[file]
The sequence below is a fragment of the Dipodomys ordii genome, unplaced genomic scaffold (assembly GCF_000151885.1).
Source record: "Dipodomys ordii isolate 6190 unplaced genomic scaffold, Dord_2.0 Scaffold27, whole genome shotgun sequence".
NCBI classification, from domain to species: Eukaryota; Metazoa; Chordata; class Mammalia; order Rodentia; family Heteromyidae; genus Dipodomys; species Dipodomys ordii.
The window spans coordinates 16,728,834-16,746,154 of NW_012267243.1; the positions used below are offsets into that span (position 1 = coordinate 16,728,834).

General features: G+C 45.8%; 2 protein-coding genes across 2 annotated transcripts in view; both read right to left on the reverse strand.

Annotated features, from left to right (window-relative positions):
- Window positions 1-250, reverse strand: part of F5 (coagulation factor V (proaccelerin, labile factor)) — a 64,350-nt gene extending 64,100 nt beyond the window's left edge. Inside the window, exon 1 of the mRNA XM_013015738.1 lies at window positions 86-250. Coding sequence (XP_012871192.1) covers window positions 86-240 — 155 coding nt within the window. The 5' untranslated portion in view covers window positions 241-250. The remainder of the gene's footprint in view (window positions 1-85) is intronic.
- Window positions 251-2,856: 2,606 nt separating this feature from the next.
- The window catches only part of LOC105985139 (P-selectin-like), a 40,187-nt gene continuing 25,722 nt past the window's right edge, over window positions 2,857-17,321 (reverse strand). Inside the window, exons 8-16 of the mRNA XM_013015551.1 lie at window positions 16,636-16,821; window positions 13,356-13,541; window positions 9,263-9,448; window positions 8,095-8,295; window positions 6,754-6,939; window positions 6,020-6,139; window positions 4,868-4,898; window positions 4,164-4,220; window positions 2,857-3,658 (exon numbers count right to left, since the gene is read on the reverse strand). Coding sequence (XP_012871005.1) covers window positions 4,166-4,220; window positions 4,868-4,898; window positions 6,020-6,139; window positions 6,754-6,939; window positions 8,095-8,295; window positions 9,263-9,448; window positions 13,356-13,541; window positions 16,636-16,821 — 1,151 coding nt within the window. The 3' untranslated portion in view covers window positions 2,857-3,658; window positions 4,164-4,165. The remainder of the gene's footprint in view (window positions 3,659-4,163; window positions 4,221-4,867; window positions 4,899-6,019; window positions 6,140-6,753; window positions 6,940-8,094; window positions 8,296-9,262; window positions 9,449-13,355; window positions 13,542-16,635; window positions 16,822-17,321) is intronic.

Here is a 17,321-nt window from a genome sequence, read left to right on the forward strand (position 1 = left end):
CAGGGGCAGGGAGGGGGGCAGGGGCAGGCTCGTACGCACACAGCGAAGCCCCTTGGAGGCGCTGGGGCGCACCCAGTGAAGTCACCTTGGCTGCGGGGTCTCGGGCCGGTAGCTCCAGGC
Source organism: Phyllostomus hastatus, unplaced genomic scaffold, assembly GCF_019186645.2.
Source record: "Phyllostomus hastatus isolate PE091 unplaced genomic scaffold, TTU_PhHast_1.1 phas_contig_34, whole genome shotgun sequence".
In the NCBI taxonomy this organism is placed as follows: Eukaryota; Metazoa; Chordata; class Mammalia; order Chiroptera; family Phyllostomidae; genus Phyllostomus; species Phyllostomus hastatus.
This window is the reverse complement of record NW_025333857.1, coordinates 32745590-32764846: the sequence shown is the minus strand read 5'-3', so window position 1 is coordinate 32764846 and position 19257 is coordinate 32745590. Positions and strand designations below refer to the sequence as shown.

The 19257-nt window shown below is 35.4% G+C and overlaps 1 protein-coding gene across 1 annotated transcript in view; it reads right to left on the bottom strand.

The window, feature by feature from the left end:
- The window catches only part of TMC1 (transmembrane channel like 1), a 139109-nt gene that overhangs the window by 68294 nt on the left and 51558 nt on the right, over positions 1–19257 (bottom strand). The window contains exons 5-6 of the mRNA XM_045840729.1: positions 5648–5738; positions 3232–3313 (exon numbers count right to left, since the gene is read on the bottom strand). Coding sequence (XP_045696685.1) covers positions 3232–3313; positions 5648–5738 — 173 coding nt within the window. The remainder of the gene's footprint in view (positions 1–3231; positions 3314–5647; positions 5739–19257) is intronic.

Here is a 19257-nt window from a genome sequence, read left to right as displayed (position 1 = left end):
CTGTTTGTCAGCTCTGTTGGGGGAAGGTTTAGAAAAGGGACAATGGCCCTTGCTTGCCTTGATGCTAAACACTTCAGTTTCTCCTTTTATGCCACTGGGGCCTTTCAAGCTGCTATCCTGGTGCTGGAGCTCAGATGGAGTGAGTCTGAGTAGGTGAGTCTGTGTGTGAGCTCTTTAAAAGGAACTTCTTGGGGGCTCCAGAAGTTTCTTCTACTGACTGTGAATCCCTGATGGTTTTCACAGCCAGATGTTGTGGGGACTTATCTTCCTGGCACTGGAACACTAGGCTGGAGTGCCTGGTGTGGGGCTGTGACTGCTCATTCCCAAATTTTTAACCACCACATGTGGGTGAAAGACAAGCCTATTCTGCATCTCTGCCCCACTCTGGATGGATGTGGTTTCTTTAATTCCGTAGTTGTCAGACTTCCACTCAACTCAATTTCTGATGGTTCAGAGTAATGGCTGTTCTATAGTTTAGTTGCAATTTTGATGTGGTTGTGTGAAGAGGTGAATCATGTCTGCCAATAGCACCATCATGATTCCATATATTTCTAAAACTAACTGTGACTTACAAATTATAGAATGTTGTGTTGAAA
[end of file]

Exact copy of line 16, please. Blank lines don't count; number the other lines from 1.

The 19257-nt window shown below is 35.4% G+C and overlaps 1 protein-coding gene across 1 annotated transcript in view; it reads right to left on the bottom strand.